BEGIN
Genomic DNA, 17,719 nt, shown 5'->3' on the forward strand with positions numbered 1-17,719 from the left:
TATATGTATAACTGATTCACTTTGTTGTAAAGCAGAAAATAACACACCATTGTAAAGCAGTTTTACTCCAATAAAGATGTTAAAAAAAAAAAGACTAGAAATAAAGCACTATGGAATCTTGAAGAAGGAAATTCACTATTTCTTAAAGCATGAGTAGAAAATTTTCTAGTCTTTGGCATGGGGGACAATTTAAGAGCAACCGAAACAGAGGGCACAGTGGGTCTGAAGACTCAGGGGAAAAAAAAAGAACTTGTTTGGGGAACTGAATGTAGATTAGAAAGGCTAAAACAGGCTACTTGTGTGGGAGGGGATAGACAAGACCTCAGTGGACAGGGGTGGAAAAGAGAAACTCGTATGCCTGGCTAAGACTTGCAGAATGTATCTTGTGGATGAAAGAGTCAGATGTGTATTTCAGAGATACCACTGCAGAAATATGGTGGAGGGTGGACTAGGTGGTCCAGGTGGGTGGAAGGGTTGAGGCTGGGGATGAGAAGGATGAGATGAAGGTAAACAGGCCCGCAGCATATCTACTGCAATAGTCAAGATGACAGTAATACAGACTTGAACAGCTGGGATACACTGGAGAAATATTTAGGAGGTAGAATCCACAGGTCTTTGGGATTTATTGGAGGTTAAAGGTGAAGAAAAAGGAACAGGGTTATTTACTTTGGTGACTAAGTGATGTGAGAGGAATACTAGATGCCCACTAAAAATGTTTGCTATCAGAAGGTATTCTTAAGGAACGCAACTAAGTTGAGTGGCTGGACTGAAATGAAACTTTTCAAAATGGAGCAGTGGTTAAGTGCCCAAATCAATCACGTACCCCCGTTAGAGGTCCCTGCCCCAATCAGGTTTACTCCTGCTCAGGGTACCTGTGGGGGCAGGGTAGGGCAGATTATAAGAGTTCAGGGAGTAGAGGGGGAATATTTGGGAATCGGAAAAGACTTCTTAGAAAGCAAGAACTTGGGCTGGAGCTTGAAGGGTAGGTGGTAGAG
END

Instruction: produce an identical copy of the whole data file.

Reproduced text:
Genomic DNA, 17,719 nt, shown 5'->3' on the forward strand with positions numbered 1-17,719 from the left:
TATATGTATAACTGATTCACTTTGTTGTAAAGCAGAAAATAACACACCATTGTAAAGCAGTTTTACTCCAATAAAGATGTTAAAAAAAAAAAGACTAGAAATAAAGCACTATGGAATCTTGAAGAAGGAAATTCACTATTTCTTAAAGCATGAGTAGAAAATTTTCTAGTCTTTGGCATGGGGGACAATTTAAGAGCAACCGAAACAGAGGGCACAGTGGGTCTGAAGACTCAGGGGAAAAAAAAAGAACTTGTTTGGGGAACTGAATGTAGATTAGAAAGGCTAAAACAGGCTACTTGTGTGGGAGGGGATAGACAAGACCTCAGTGGACAGGGGTGGAAAAGAGAAACTCGTATGCCTGGCTAAGACTTGCAGAATGTATCTTGTGGATGAAAGAGTCAGATGTGTATTTCAGAGATACCACTGCAGAAATATGGTGGAGGGTGGACTAGGTGGTCCAGGTGGGTGGAAGGGTTGAGGCTGGGGATGAGAAGGATGAGATGAAGGTAAACAGGCCCGCAGCATATCTACTGCAATAGTCAAGATGACAGTAATACAGACTTGAACAGCTGGGATACACTGGAGAAATATTTAGGAGGTAGAATCCACAGGTCTTTGGGATTTATTGGAGGTTAAAGGTGAAGAAAAAGGAACAGGGTTATTTACTTTGGTGACTAAGTGATGTGAGAGGAATACTAGATGCCCACTAAAAATGTTTGCTATCAGAAGGTATTCTTAAGGAACGCAACTAAGTTGAGTGGCTGGACTGAAATGAAACTTTTCAAAATGGAGCAGTGGTTAAGTGCCCAAATCAATCACGTACCCCCGTTAGAGGTCCCTGCCCCAATCAGGTTTACTCCTGCTCAGGGTACCTGTGGGGGCAGGGTAGGGCAGATTATAAGAGTTCAGGGAGTAGAGGGGGAATATTTGGGAATCGGAAAAGACTTCTTAGAAAGCAAGAACTTGGGCTGGAGCTTGAAGGGTAGGTGGTAGAG